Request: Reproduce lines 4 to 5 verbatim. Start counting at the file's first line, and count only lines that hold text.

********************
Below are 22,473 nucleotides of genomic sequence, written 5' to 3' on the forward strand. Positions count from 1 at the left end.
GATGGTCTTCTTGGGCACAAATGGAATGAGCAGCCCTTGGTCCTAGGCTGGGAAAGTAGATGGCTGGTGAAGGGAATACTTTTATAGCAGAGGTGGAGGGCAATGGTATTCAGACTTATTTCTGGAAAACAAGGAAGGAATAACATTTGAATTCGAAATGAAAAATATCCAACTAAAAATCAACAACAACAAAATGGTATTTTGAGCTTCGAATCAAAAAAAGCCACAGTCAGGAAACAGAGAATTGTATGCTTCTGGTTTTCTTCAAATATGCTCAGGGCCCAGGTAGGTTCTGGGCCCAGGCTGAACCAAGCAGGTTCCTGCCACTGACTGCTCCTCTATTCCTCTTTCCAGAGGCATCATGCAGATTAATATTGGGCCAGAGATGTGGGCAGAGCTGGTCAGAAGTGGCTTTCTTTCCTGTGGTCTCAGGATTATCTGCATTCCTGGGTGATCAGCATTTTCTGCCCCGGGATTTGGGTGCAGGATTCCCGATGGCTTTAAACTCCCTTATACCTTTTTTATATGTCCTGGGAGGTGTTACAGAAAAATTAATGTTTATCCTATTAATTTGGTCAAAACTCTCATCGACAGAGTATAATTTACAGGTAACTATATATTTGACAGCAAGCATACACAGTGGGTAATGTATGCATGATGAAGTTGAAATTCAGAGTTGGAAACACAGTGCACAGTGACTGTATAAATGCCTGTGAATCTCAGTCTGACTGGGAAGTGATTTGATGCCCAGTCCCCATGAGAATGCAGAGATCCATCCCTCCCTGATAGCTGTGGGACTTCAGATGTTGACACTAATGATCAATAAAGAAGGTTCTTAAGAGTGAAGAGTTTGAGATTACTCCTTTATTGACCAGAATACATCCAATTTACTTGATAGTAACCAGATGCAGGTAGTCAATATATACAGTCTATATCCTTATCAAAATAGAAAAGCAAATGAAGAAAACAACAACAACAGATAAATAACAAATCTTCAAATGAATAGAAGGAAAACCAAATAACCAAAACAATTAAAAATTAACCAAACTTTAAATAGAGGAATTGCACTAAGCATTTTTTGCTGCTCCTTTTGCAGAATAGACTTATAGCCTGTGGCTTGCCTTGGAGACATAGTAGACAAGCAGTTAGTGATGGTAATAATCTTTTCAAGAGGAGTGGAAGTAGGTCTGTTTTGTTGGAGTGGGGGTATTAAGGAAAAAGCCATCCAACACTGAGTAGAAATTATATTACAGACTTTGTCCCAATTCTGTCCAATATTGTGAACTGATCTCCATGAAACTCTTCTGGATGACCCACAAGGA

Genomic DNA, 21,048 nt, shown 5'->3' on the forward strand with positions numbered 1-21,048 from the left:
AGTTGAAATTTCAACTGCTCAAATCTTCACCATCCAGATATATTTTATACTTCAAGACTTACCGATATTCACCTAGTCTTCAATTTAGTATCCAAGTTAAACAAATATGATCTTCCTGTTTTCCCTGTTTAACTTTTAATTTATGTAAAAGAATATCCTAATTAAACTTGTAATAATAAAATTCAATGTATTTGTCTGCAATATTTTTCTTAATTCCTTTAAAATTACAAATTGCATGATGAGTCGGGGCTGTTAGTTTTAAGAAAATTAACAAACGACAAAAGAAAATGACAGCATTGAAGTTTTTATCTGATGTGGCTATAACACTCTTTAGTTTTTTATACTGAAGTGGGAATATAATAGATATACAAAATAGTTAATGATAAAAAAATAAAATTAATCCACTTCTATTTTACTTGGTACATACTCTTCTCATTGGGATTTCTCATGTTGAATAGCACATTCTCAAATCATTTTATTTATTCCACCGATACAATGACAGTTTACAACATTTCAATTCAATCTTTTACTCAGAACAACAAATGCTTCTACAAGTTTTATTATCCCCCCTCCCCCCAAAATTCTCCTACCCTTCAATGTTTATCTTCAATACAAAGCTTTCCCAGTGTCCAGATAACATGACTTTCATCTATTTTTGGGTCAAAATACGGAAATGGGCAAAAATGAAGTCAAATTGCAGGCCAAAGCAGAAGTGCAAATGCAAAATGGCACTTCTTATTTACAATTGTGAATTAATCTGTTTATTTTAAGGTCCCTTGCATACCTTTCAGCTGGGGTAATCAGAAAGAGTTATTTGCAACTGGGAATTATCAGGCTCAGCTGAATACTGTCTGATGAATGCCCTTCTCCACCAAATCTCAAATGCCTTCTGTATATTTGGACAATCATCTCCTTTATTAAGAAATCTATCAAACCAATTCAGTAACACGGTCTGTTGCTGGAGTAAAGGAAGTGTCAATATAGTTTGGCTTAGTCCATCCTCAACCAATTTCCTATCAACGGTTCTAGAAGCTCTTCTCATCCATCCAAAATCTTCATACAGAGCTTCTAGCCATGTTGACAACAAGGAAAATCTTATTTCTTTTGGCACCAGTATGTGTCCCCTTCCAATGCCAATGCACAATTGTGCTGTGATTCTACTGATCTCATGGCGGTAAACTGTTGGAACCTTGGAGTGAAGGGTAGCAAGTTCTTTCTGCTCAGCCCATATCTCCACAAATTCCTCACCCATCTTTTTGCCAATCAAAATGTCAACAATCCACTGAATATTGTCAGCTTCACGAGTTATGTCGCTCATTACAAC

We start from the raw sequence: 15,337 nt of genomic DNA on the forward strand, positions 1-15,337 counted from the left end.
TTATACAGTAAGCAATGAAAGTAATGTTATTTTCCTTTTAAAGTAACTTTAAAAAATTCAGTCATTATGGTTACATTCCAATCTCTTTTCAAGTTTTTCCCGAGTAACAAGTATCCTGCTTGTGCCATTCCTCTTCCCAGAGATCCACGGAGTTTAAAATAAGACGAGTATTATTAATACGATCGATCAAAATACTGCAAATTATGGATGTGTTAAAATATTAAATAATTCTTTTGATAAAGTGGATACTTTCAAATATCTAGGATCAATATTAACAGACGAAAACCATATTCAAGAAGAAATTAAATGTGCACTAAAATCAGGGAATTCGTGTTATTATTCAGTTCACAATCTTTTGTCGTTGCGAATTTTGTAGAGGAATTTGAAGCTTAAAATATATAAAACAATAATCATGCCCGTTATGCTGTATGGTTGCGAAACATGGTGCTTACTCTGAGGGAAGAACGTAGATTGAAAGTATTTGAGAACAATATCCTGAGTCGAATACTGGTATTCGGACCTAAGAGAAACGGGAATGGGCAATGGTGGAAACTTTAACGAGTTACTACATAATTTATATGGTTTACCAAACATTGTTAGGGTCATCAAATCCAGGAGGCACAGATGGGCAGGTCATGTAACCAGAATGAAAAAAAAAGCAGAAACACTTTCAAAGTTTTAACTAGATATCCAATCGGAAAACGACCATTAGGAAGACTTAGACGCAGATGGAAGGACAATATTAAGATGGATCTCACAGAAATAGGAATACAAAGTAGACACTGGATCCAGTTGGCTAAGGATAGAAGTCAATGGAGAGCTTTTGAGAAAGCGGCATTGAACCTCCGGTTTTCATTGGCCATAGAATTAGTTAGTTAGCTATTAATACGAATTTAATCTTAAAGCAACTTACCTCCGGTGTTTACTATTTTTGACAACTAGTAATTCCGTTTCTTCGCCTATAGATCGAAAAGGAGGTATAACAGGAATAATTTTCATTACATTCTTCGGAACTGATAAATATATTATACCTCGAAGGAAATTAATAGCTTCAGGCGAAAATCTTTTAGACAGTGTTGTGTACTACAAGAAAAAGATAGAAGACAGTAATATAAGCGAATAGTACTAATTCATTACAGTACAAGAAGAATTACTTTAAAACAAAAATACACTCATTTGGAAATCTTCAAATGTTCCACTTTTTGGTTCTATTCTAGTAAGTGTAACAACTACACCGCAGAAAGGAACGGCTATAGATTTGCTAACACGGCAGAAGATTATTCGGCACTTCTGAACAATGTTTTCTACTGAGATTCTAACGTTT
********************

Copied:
AGTTGAAATTTCAACTGCTCAAATCTTCACCATCCAGATATATTTTATACTTCAAGACTTACCGATATTCACCTAGTCTTCAATTTAGTATCCAAGTTAAACAAATATGATCTTCCTGTTTTCCCTGTTTAACTTTTAATTTATGTAAAAGAATATCCTAATTAAACTTGTAATAATAAAATTCAATGTATTTGTCTGCAATATTTTTCTTAATTCCTTTAAAATTACAAATTGCATGATGAGTCGGGGCTGTTAGTTTTAAGAAAATTAACAAACGACAAAAGAAAATGACAGCATTGAAGTTTTTATCTGATGTGGCTATAACACTCTTTAGTTTTTTATACTGAAGTGGGAATATAATAGATATACAAAATAGTTAATGATAAAAAAATAAAATTAATCCACTTCTATTTTACTTGGTACATACTCTTCTCATTGGGATTTCTCATGTTGAATAGCACATTCTCAAATCATTTTATTTATTCCACCGATACAATGACAGTTTACAACATTTCAATTCAATCTTTTACTCAGAACAACAAATGCTTCTACAAGTTTTATTATCCCCCCTCCCCCCAAAATTCTCCTACCCTTCAATGTTTATCTTCAATACAAAGCTTTCCCAGTGTCCAGATAACATGACTTTCATCTATTTTTGGGTCAAAATACGGAAATGGGCAAAAATGAAGTCAAATTGCAGGCCAAAGCAGAAGTGCAAATGCAAAATGGCACTTCTTATTTACAATTGTGAATTAATCTGTTTATTTTAAGGTCCCTTGCATACCTTTCAGCTGGGGTAATCAGAAAGAGTTATTTGCAACTGGGAATTATCAGGCTCAGCTGAATACTGTCTGATGAATGCCCTTCTCCACCAAATCTCAAATGCCTTCTGTATATTTGGACAATCATCTCCTTTATTAAGAAATCTATCAAACCAATTCAGTAACACGGTCTGTTGCTGGAGTAAAGGAAGTGTCAATATAGTTTGGCTTAGTCCATCCTCAACCAATTTCCTATCAACGGTTCTAGAAGCTCTTCTCATCCATCCAAAATCTTCATACAGAGCTTCTAGCCATGTTGACAACAAGGAAAATCTTATTTCTTTTGGCACCAGTATGTGTCCCCTTCCAATGCCAATGCACAATTGTGCTGTGATTCTACTGATCTCATGGCGGTAAACTGTTGGAACCTTGGAGTGAAGGGTAGCAAGTTCTTTCTGCTCAGCCCATATCTCCACAAATTCCTCACCCATCTTTTTGCCAATCAAAATGTCAACAATCCACTGAATATTGTCAGCTTCACGAGTTATGTCGCTCATTACAAC

We start from the raw sequence: 15,337 nt of genomic DNA on the forward strand, positions 1-15,337 counted from the left end.